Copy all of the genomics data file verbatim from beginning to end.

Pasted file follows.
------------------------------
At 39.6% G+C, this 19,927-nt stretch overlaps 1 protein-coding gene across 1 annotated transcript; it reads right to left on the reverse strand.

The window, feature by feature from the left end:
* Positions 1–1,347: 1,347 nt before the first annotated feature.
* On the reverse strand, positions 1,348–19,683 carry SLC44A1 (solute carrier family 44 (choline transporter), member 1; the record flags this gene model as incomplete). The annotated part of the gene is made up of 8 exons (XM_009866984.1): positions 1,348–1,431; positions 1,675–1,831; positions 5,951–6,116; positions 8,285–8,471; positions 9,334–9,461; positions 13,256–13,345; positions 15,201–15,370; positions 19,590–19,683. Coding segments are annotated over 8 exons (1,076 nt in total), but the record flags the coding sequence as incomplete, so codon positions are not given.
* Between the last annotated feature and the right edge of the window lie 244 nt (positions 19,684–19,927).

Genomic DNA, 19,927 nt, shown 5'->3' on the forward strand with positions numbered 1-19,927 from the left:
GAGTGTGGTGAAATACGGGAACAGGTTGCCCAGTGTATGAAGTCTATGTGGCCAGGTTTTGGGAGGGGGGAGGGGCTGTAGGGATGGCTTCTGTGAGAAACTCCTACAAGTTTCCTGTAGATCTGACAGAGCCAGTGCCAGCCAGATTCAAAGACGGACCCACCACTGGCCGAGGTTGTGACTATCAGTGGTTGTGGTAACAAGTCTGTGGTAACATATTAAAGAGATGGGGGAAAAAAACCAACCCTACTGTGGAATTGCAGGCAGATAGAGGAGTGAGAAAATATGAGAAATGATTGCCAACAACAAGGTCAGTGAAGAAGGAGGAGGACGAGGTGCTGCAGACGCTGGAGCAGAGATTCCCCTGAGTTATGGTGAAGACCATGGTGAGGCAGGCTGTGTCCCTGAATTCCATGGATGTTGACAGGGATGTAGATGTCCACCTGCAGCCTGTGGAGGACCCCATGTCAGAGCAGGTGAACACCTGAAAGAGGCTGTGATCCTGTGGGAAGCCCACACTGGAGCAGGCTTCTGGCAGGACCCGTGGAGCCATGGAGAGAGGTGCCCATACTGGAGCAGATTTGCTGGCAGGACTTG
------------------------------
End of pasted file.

At 39.6% G+C, this 19,927-nt stretch overlaps 1 protein-coding gene across 1 annotated transcript; it reads right to left on the reverse strand.

The window, feature by feature from the left end:
* Positions 1–1,347: 1,347 nt before the first annotated feature.
* On the reverse strand, positions 1,348–19,683 carry SLC44A1 (solute carrier family 44 (choline transporter), member 1; the record flags this gene model as incomplete). The annotated part of the gene is made up of 8 exons (XM_009866984.1): positions 1,348–1,431; positions 1,675–1,831; positions 5,951–6,116; positions 8,285–8,471; positions 9,334–9,461; positions 13,256–13,345; positions 15,201–15,370; positions 19,590–19,683. Coding segments are annotated over 8 exons (1,076 nt in total), but the record flags the coding sequence as incomplete, so codon positions are not given.
* Between the last annotated feature and the right edge of the window lie 244 nt (positions 19,684–19,927).

Genomic DNA, 19,927 nt, shown 5'->3' on the forward strand with positions numbered 1-19,927 from the left:
GAGTGTGGTGAAATACGGGAACAGGTTGCCCAGTGTATGAAGTCTATGTGGCCAGGTTTTGGGAGGGGGGAGGGGCTGTAGGGATGGCTTCTGTGAGAAACTCCTACAAGTTTCCTGTAGATCTGACAGAGCCAGTGCCAGCCAGATTCAAAGACGGACCCACCACTGGCCGAGGTTGTGACTATCAGTGGTTGTGGTAACAAGTCTGTGGTAACATATTAAAGAGATGGGGGAAAAAAACCAACCCTACTGTGGAATTGCAGGCAGATAGAGGAGTGAGAAAATATGAGAAATGATTGCCAACAACAAGGTCAGTGAAGAAGGAGGAGGACGAGGTGCTGCAGACGCTGGAGCAGAGATTCCCCTGAGTTATGGTGAAGACCATGGTGAGGCAGGCTGTGTCCCTGAATTCCATGGATGTTGACAGGGATGTAGATGTCCACCTGCAGCCTGTGGAGGACCCCATGTCAGAGCAGGTGAACACCTGAAAGAGGCTGTGATCCTGTGGGAAGCCCACACTGGAGCAGGCTTCTGGCAGGACCCGTGGAGCCATGGAGAGAGGTGCCCATACTGGAGCAGATTTGCTGGCAGGACTTG